Country Star Daughter Death: Popular Country Singer Opens Up About Family Tragedy

June 27, 2015 | By Garrett Montgomery More

An autosomal recessive disorder caused the death of a country star’s daughter and now, he is opening up about the sad event. Randy Rogers, the lead vocalist of the Randy Rogers Band, revealed that he and wife, Chelsea Rogers, lost their baby daughter just days after her birth and being diagnosed with nonketotic hyperglycinemia (NKH).

Country star daughter death

A Country star’s daughter’s death at six days old has put the spotlight on a rare autosomal recessive disorder of glycine metabolism known as Glycine encephalopathy or non-ketotic hyperglycinemia or NKH. Glycine encephalopathy is defined below:

…after phenylketonuria, glycine encephalopathy is the second most common disorder of amino acid metabolism. The disease is caused by defects in the glycine cleavage system, an enzyme responsible for glycine catabolism. There are several forms of the disease, with varying severity of symptoms which includes seizures, breathing and feeding difficulties and time of onset. The symptoms are exclusively neurological in nature, and clinically this disorder is characterized by abnormally high levels of the amino acid glycine in bodily fluids and tissues, especially the cerebral spinal fluid.

Glycine encephalopathy, which has no cure, affects one in every 66,000 newborns in America. In a new interview with People Magazine, Randy Rogers opened up for the first time about the passing of his baby girl, Rumer Rain Rogers.

The lead vocalist of the country music group Randy Rogers Band and his wife, Chelsea Rogers, welcomed a beautiful baby on June 3. Little Rumer looked different from her two blonde sisters, and she inherited her mother’s luscious black hair.

The proud parents shared a photo of their bundle of joy on Facebook looking as happy as can be, but privately they were worried sick about the fact that their baby was unable to eat or wake up. The “One More Sad Song” artist said:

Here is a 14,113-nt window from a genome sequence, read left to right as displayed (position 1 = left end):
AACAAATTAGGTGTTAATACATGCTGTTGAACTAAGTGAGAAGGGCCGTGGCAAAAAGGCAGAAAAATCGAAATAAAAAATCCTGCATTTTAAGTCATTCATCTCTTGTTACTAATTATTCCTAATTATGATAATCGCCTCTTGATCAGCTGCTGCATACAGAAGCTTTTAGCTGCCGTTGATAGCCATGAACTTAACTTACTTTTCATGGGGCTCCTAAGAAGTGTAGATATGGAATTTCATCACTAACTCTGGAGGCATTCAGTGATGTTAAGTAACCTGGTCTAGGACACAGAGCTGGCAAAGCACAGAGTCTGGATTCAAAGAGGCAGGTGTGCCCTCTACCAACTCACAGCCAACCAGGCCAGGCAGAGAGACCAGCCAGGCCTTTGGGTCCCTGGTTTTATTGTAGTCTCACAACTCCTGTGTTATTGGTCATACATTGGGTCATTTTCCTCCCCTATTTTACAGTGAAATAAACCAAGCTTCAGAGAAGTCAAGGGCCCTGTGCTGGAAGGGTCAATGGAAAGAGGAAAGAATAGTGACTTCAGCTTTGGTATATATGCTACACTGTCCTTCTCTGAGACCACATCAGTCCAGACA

“She wouldn’t eat and she wouldn’t wake up.She was very lethargic, she never opened her eyes. We kept getting assurances from the doctors and nurses — a lot of babies think they’re still in mommy’s belly and they don’t want to wake up for a day or eat — but then Rumer went to the NICU about eight hours after her birth.”

A long list of tests revealed that the baby was suffering from nonketotic hyperglycinemia and six days after being born, she stopped eating and breathing on her own, and was put on a ventilator and died. The country star and his wife can have more children, but they are strongly advised to conceive via in-vitro fertilization, which will allow for genetic screening and testing. The singer explained:

“Chelsea and I always thought that we were two peas in a pod. Turns out literally we are genetically, we have the same exact recessed gene. The odds are astronomical. I’m just so happy that there are men and women so smart and passionate to be able to identify these things. Now because my daughter died and we now know we carry this gene, no one else in our family will have to have that happen to them and science is to thank for that.”

The sad event has pushed the parents to help other people dealing with such unthinkable predicaments. They have set up a charity to collect money to create nesting suites for families of infants in neonatal intensive care units or NICU at the Seton Medical Center Austin.

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